So, what is the best thing about going fishing? It is listening to my best buddy relate special fishing stories from his youth. The best one from 1974 is the one when he and his older sister were out fishing under the train trestle. Imagine two teenagers, listening to WRNO music radio, and just enjoying the day. The trestle rumbled, announcing the approach of the regularly scheduled train. The kids waved up to the train and its familiar engineer. A surprise that warm day, the engineer tossed something down to their Boston Whaler. The goods missed the boat, so my future husband jumped in the water and retrieved two Baby Ruth candy bars. I suppose that these days he keeps looking for more prizes to capture out of the water. Who would trade a day on land for the chance to hear a story like that?
Puppy Dog Tales - December 2015
Visiting Pet Teams of South Mississippi
In my last job in Alexandria, Virginia I worked with my person for the American Red Cross. Here I am with the co-chairs of the Alexandria Waterfront Festival planning my exhibit on service animals.
Puppy Dog Tales
As I have related we service dogs are pretty special and I also have the honor of being a therapy animal too. Therapy animals work with a handler/partner to provide support to people who need comfort and help with their therapy, and mental stimulation.
Unlike service animals who can only be dogs or horses, therapy animals can be dogs, horses, cats, rabbits, birds, guinea pigs, llamas/alpacas, pigs and rats. Whoda thunk it! Please watch this short video on Pet Partners and then I will tell you about our team here on the Mississippi Gulf Coast.
Visiting Pet Teams was organized in 2009 and now has 32 active members. Only one, Patsy Thomas, the coordinator is in Hancock County. They are recruiting new members so the program can expand. Ms. Thomas would love to tell you about the program and the requirements for handler and animal. She can be reached at 228.265.0336 or by email.
Their website gives you information on what is required – they need a friendly animal with basic obedience training, a clear health record, and training specific to the program. There will be a new member orientation on Saturday, January 9th at 9:30 a.m. at Gulfport Memorial Hospital. Contact Patsy Thomas for details.
There is some real magic in this three-way relationship of animal therapist, the handler, and the person visited. Ms. Thomas said that helping motivate people to move past a trauma or to just feel safe and loved is a big part of what the program is all about.
Ms. Thomas said that when a volunteer visits a nursing home, they “bring a bag of pennies and leave with a bag of gold.” Here is the Google website for Visiting Pet Partners – look through it and the photos and think about being a partner with your pet for people who need you.
15 Minutes - December 2015
If you're featured in one of the pictures below, feel free to copy it onto your computer and share. If you're posting it somewhere like Facebook, a nod to the Cleaver is much appreciated. These images are low resolution for faster internet loading - which means they won't print to best advantage. Click on the link below the slideshow title to purchase prints or high resolution files (if available).
Tarts and Tramps Ball - November 21, 2015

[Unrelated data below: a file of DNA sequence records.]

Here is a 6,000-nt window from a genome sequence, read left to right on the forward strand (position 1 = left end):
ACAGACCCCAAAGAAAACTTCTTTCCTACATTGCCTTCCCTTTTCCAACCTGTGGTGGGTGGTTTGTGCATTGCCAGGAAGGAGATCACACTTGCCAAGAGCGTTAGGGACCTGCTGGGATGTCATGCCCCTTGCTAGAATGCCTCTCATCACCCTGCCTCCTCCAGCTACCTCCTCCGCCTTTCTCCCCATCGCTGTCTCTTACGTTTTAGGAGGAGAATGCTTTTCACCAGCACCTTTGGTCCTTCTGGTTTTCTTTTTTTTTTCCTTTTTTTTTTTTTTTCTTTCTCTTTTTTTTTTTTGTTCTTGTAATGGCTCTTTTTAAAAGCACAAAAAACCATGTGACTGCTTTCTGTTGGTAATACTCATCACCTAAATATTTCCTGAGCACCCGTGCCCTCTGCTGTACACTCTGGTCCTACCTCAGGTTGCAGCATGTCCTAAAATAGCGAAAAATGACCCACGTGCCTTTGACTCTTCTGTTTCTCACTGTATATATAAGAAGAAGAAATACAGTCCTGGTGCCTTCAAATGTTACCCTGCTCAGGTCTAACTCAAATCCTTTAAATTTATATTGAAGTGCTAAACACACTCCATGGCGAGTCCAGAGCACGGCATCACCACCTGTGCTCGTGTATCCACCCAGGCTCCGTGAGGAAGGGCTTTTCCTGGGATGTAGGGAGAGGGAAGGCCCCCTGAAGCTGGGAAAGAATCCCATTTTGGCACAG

Barksgiving - November 21 2015
November 19 2015
90th Anniversary Celebration
Founding of the Rotary Club and the Hancock Chamber
Business After Hours
Station House BSL - December 2015
Keeping the Most Wonderful Time of the Year Wonderful!
The holidays are here, and so is the colder weather. Parties, family gatherings, holiday cooking — many people really look forward to the holiday season, but for firefighters, it’s our worst time of year.
Our largest fire losses, injuries and deaths always seem to happen during the holidays. It’s usually because of improper use of heating equipment (like space heaters and fireplaces), cooking, or Christmas trees and decorations (such as candles).
If an accident happens, will you know in time to get yourself, your family, and your pets out of the house?
Station House BSL
The most important thing you can do in preparing for the holidays is to have working smoke detectors in your home. If you have them, do you know for sure that they work? Do they have fresh batteries? If you have wired detectors attached to an alarm system, have you tested it recently? NOW is the time to do so! If you need help checking your detectors, give us (or your local fire department) a call. We’ll be happy to come check them. Also, if you do not have a monitored fire alarm system, please consider getting one! Too often we see devastating fires that could have been caught when it was small, well before it got out of control, if only there had been a monitored alarm system in use.
PLEASE be careful when using space heaters. NEVER leave them unattended, and be especially careful with them around pets and children. You should already have a plan for keeping your outdoor pets warm this winter. We’ve seen too many people who have lost everything they own, and their pets, from fires caused by a space heater. If you can’t bring a pet indoors, give them a good shelter out of the wind and lots of hay or blankets, and fresh (unfrozen!) water. Never put a space heater in an area where there are blankets, hay or flammable liquids. NEVER place heaters close to anything that can burn or melt. Always leave at least three feet of empty space around and above a space heater. Never put it on carpet or rugs, or near curtains, furniture or bed covers.